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LANGUAGE POLICY IN BRAZIL: MONOLINGUALISM AND LINGUISTIC PREJUDICE
(Received 12 May 2003; accepted in revised form 30 November 2003)
ABSTRACT. The purpose of this article is to analyse the linguistic situation in Brazil and to discuss the relationship between Portuguese and the 200 other languages, about 170 indigenous, spoken in the country. It focuses on three points: the historical process of language uniﬁcation, recent ofﬁcial language policy initiatives, and linguistic prejudice. I examine two manifestations of linguistic prejudice, one against external elements and the other against supposedly inferior internal elements, pointing out to a common origin: the myth that the Portuguese language in Brazil is characterised by an astonishing unity. KEY WORDS: Brazil, Brazilian Portuguese, language policy in Brazil, language uniﬁcation, linguistic ideology, linguistic prejudice, monolingualism
I S T HERE R EALLY A L INGUISTIC Q UESTION C ONCERNING B RAZIL ? Brazil is an astonishing country in several ways. It is the only Portuguesespeaking country in America and is surrounded by Spanish-speaking countries. The ﬁfth largest country in the world, with a population of 175 million inhabitants, Brazil is and was almost always viewed, both by foreign observers but also by its own population, as an enormous, linguistically homogeneous giant. Generally, Brazilians assume that everybody in Brazil speaks a unique variety of the Portuguese language. According to this language perception, Brazil is a country without any linguistic problems. This language perception by Brazilians can be considered correct only in the sense that almost everyone can communicate through Portuguese everywhere within the Brazilian territory. And it is also correct if we compare Brazil to countries where there is ofﬁcial bilingualism or multilingualism and two or more languages are considered ofﬁcial languages of the nation and where a relevant part of the population is made of active speakers of more than one language. Indeed, in Brazil, almost the total population is constituted of monolingual Portuguese speakers, and the vast majority of them will never learn a second language. But this perception of the Brazilian linguistic world can be also considered wrong if we recall that Portuguese is not in fact the only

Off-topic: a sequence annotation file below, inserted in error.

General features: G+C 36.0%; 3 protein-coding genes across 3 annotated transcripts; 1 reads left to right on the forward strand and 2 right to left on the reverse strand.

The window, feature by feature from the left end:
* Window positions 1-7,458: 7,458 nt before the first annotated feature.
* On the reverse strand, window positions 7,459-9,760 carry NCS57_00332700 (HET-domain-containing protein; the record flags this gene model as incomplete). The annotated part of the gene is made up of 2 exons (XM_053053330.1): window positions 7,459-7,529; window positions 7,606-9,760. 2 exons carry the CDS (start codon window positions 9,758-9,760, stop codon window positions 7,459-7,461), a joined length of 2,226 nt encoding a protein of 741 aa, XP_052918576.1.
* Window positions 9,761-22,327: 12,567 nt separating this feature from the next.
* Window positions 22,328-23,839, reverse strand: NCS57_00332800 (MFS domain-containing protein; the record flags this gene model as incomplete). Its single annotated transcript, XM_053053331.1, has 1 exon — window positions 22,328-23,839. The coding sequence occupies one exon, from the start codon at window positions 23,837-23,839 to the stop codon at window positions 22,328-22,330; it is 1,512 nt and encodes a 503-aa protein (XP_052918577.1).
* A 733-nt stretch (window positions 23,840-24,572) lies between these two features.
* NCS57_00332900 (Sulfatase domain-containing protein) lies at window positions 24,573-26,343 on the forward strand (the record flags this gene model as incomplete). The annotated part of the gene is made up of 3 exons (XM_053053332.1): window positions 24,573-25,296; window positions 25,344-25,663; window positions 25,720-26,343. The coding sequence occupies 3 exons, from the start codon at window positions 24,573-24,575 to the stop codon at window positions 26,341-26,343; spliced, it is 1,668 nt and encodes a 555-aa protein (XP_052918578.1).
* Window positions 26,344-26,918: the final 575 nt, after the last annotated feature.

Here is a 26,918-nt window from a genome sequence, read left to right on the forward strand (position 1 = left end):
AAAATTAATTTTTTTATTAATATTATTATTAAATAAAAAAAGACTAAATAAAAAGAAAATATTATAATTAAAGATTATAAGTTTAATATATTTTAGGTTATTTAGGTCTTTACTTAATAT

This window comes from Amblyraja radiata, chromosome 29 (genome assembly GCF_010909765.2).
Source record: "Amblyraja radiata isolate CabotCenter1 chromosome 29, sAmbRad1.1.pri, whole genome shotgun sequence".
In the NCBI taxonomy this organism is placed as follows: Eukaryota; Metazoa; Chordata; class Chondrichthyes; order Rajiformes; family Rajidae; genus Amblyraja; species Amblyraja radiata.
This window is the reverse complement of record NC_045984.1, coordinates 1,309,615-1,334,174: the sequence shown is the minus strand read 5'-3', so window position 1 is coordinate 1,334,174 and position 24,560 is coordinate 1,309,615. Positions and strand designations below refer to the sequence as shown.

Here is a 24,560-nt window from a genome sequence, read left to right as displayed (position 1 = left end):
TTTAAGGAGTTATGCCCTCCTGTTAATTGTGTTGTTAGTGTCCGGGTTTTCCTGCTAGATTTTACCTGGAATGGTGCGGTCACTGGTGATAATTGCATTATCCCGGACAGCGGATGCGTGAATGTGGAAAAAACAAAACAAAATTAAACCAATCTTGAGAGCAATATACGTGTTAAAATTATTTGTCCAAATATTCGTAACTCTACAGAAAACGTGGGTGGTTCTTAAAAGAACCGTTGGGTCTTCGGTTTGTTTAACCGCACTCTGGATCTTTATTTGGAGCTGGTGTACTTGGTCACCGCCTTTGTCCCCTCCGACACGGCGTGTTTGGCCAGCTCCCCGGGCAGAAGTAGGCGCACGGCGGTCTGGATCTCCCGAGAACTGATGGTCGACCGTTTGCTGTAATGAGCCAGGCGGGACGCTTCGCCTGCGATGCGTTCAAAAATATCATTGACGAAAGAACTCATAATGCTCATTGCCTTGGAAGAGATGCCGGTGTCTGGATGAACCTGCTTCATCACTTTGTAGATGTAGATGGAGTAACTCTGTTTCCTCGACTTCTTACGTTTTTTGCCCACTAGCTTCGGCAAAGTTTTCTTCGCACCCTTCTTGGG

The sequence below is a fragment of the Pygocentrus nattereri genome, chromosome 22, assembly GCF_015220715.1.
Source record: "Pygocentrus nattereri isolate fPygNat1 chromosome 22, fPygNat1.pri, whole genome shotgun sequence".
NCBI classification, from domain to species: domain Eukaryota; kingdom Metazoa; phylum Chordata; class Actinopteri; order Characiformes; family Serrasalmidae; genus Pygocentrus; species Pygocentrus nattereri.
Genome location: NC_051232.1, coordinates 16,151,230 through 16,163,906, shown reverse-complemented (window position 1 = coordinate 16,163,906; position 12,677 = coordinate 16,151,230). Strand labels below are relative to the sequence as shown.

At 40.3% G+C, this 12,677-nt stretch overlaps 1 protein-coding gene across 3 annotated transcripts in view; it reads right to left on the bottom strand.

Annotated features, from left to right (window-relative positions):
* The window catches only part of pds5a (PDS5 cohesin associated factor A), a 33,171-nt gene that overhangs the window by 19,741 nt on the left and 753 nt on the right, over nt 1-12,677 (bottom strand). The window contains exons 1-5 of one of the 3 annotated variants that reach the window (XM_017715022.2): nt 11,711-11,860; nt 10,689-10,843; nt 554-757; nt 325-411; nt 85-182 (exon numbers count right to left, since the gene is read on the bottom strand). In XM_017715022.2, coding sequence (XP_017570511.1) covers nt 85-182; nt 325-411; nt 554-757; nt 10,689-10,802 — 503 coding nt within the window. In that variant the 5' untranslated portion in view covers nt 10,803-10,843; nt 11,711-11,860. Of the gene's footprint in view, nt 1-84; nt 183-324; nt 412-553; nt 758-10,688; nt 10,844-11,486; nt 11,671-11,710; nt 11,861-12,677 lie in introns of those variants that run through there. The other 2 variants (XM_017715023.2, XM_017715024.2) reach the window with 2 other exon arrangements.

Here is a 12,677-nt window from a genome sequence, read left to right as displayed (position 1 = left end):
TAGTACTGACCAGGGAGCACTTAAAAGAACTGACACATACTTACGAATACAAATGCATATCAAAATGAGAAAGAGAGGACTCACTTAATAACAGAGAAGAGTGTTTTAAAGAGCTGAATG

Language Policy 3: 3–23, 2004. © 2004 Kluwer Academic Publishers. Printed in the Netherlands.
language of Brazil. Although it is true that the vast majority of Brazilians are monolingual, it is not true that Brazil as a whole is a monolingual country. Following a recent estimate, there are about 200 different languages that are spoken within the Brazilian territory, of which approximately 170 are indigenous languages, while the others are mainly of European or Asian origin. Therefore, Brazil is a multilingual nation, like 94% of the countries in the world (Oliveira, 2002: 83–84). Certainly, these other languages are spoken by marginalised minorities without a signiﬁcant economic power, that is by indigenous groups and immigrants. Moreover, they have never been recognised as legitimate or even as existing by the media. It is also true that the major TV channels always consider the viewpoint of the majority in their programming. In this respect, the populations of non-Portuguese speakers in Brazil are ‘statistically non-signiﬁcant’ for them. Their choice is not only economic, but also ideological. The media (including TV, radio and newspapers) have always embraced the idea of Brazil being a linguistically homogeneous giant. Searching for the reasons for the “invisibility” of the real Brazilian linguistic scenario, Oliveira (2002: 83) points to three possibilities: ignorance of the truth, overlooking the truth as a result of a political policy that intentionally projects a convenient idea of a monolingual country, or simply pure linguistic prejudice.1 For several levels, all these reasons stand together. The acceptance without discussion of the fact that Portuguese is Brazil’s unique language, felt as a natural phenomenon, has been in the past and is still now fundamental to obtaining nation wide consensus to the repressive policies towards the languages of Brazilian minorities (Oliveira, 2002: 83). Analysing the Brazilian linguistic scenario from another point of view, the three reasons pointed out by Oliveira (2002) can also be correlated to the invisibility of the Portuguese varieties spoken in Brazil. The widespread belief that the language spoken in Brazil is highly homogeneous is due probably to a twofold reason: ﬁrstly because there are no apparent problems of mutual intelligibility in everyday communication between speakers of different varieties of Brazilian Portuguese, when compared with what happens to different varieties of other languages, like Italian, Chinese and English; secondly, and more probable, because the intelligibility is not jeopardised by phonological, morphological and syntactic